The intent of the Dialogue phase is to create a forum for the free flow of meaning, resulting in a shared understanding of the key issues. It is through dialogue that we learn of each other's assumptions, ideas and opinions, not so we can judge them, but so we can observe them to create something new. To that end, the mindset in the dialogue phase is exploratory, with the intent of "thinking together," as opposed to the serial monologues that tend to dominate many conversations.

To engage in the Dialogue phase, begin with the following starter questions:

  • How would we describe the situation at the heart of this strategy conversation?
  • What are we trying to achieve—what's our goal or desired outcome?
  • What strategic thinking questions or tools will catalyze the conversation and generate insights?

The intent of the Discussion phase is to explore options to achieve the goal established for the strategy conversation. Here we are beginning to determine the pool of alternatives for reaching our goal by breaking down groups of ideas into potential pathways to move the situation forward.

To engage in the Discussion phase, begin with the following starter questions:

  • Here's what I think and why I think it. What are your thoughts? What do you see differently?
  • How can we combine several of these ideas to go from "either/or" to "and"?
  • What are 3-5 mutually exclusive options for achieving our goal and the pros and cons of each?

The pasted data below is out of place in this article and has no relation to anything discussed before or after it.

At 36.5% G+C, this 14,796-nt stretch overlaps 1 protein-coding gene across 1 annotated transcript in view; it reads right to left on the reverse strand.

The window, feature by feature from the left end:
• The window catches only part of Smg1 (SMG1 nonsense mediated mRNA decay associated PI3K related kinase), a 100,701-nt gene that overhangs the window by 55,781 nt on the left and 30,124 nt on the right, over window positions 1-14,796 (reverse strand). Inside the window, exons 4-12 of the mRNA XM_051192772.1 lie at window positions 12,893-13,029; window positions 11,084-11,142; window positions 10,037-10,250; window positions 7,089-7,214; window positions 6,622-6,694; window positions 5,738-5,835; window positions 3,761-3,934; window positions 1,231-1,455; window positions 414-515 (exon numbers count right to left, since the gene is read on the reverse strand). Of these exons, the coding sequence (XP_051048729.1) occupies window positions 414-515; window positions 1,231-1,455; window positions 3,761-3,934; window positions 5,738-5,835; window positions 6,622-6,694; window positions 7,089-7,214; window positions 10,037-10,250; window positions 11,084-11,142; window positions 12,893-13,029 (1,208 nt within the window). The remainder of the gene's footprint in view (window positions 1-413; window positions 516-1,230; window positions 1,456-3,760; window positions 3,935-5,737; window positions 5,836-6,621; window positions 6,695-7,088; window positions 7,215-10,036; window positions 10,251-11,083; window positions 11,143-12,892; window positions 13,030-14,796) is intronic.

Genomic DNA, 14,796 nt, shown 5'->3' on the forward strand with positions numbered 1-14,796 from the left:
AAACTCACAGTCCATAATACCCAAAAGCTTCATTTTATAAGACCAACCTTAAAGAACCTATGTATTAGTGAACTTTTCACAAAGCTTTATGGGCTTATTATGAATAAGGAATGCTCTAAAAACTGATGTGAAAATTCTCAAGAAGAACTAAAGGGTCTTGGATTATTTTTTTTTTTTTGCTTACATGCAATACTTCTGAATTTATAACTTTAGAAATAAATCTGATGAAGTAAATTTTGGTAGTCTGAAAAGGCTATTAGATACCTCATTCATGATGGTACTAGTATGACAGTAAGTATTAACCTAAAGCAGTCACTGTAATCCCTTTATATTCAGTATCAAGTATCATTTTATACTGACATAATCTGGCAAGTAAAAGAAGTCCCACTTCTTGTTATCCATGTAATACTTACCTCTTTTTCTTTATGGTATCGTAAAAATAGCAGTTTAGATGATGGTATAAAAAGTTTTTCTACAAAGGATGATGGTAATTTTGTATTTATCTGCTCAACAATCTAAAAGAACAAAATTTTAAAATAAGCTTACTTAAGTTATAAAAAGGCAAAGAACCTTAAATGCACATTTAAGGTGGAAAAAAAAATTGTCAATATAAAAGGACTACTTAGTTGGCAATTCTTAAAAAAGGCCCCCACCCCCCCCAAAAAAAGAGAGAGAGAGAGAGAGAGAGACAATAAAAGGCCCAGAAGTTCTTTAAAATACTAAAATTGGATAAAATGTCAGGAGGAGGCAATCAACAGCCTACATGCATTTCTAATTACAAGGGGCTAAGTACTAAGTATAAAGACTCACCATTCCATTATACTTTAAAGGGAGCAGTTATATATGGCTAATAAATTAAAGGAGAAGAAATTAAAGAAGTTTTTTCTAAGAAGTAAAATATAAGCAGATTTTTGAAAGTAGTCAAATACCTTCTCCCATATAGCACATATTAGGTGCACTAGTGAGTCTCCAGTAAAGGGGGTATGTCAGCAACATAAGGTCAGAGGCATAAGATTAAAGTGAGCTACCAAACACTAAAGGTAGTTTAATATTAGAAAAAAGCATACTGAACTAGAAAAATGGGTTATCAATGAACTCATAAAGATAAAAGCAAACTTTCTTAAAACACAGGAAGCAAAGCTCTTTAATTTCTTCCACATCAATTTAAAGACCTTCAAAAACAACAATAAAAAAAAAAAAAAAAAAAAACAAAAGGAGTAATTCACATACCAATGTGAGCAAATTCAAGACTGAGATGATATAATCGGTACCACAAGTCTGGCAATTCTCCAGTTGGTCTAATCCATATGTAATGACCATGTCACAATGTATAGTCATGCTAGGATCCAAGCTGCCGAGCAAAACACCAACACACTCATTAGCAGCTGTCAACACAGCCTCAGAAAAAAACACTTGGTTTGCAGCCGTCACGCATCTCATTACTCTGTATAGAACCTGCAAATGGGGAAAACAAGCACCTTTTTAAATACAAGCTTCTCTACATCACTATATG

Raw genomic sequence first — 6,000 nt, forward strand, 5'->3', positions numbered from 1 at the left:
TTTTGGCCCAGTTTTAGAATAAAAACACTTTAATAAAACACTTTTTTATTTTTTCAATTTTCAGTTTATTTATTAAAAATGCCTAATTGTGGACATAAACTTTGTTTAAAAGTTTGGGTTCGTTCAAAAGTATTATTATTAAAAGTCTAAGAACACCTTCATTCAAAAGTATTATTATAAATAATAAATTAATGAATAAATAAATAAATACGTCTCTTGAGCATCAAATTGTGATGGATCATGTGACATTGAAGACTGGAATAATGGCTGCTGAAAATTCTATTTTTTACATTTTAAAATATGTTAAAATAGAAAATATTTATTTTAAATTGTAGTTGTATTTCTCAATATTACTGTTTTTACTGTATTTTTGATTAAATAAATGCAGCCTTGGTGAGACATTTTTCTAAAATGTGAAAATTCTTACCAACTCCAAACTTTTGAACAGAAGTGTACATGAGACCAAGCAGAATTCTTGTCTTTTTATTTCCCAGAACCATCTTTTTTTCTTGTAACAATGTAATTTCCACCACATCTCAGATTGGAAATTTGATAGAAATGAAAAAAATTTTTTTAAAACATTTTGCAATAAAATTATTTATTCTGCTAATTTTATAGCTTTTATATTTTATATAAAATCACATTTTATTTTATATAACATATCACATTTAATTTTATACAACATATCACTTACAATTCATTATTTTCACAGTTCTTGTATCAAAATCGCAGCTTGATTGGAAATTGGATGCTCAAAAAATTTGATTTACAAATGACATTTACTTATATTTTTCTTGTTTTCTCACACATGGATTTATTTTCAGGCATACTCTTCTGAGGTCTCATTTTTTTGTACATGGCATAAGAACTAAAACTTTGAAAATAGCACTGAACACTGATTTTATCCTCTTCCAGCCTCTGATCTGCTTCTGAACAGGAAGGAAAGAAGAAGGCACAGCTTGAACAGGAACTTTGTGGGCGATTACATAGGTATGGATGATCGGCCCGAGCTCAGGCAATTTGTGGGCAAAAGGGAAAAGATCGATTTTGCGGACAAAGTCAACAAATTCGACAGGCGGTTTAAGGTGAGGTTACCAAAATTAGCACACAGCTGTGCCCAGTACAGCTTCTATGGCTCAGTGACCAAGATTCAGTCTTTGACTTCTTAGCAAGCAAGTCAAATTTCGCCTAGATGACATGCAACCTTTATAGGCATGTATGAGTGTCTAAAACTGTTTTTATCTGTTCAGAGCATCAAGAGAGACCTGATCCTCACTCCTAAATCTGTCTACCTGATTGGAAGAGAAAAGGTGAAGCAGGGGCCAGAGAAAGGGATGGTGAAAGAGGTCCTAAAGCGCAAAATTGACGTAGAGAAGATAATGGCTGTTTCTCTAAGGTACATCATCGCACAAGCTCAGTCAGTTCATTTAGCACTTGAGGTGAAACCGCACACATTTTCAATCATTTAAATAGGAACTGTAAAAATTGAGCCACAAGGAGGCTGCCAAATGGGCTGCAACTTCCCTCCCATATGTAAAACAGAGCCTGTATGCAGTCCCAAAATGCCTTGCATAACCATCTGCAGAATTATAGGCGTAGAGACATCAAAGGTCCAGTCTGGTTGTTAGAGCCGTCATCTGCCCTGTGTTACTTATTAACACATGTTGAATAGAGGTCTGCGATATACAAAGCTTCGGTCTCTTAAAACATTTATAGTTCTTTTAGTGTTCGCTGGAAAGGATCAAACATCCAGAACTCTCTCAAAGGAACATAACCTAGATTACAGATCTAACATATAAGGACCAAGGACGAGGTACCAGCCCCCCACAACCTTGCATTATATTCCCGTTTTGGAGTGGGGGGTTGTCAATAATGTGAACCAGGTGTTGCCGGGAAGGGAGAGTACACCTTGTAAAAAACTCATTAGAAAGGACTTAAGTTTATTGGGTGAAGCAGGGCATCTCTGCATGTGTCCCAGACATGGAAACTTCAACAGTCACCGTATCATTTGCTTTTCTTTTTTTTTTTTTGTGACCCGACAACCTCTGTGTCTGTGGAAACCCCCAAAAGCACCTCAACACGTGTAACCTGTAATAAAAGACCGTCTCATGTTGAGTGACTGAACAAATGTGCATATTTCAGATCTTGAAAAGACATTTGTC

The intent of the Direction phase is to provide a clear path forward to achieve the goal of the strategy conversation. The Direction phase takes the input and insights generated through dialogue and discussion and configures them into a decision on which course of action to pursue. This decision takes the form of a strategic framework designed to communicate the chosen alternative to others and provide instruction on its implementation.

To engage in the Direction phase, begin with the following starter questions:

  • Which alternative have we decided to select to meet our goal and why?
  • What are the 3-5 strategic themes that best represent where we will focus our resources to enable our strategy to reach our goal?
  • What are the roles (who), activities (what), outcomes (why) and time frames (when) associated with this plan?

Strategy conversations can transform the internal Islands of Insight in your organization into a powerful Insight Ecosystem where people's best thinking is shared and leveraged on a regular basis. They can span the silos between functional areas and levels, create greater commitment to one another's strategies and extinguish a culture of fire drills. From an external perspective, strategy conversations can create a common ground of value from which you, your customers and suppliers can all benefit. They can shift your customer's perspective of working with you from that of a transactional vendor to a real strategic partner.

If you see gaps in how your organization functions, it's likely that the central gear of strategy conversations is missing. Without that gear, silos will stand, assumptions will go unchecked and potential customers will be lost. Converse now, or forever hold your peace.

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Rich is the founder and CEO of the Strategic Thinking Institute, and has helped more than 50,000 managers around the world to develop their strategic thinking capabilities. A former Chief Strategy Officer and professor of strategy, he brings both real-world experience and practical expertise to help groups build their strategy skills. Rich is a New York Times, Wall Street Journal and USA Today best-selling author on strategy and has appeared on ABC, NBC and FOX TV. Sign-up to receive your free copy of Strategic Thinker by visiting www.strategyskills.com.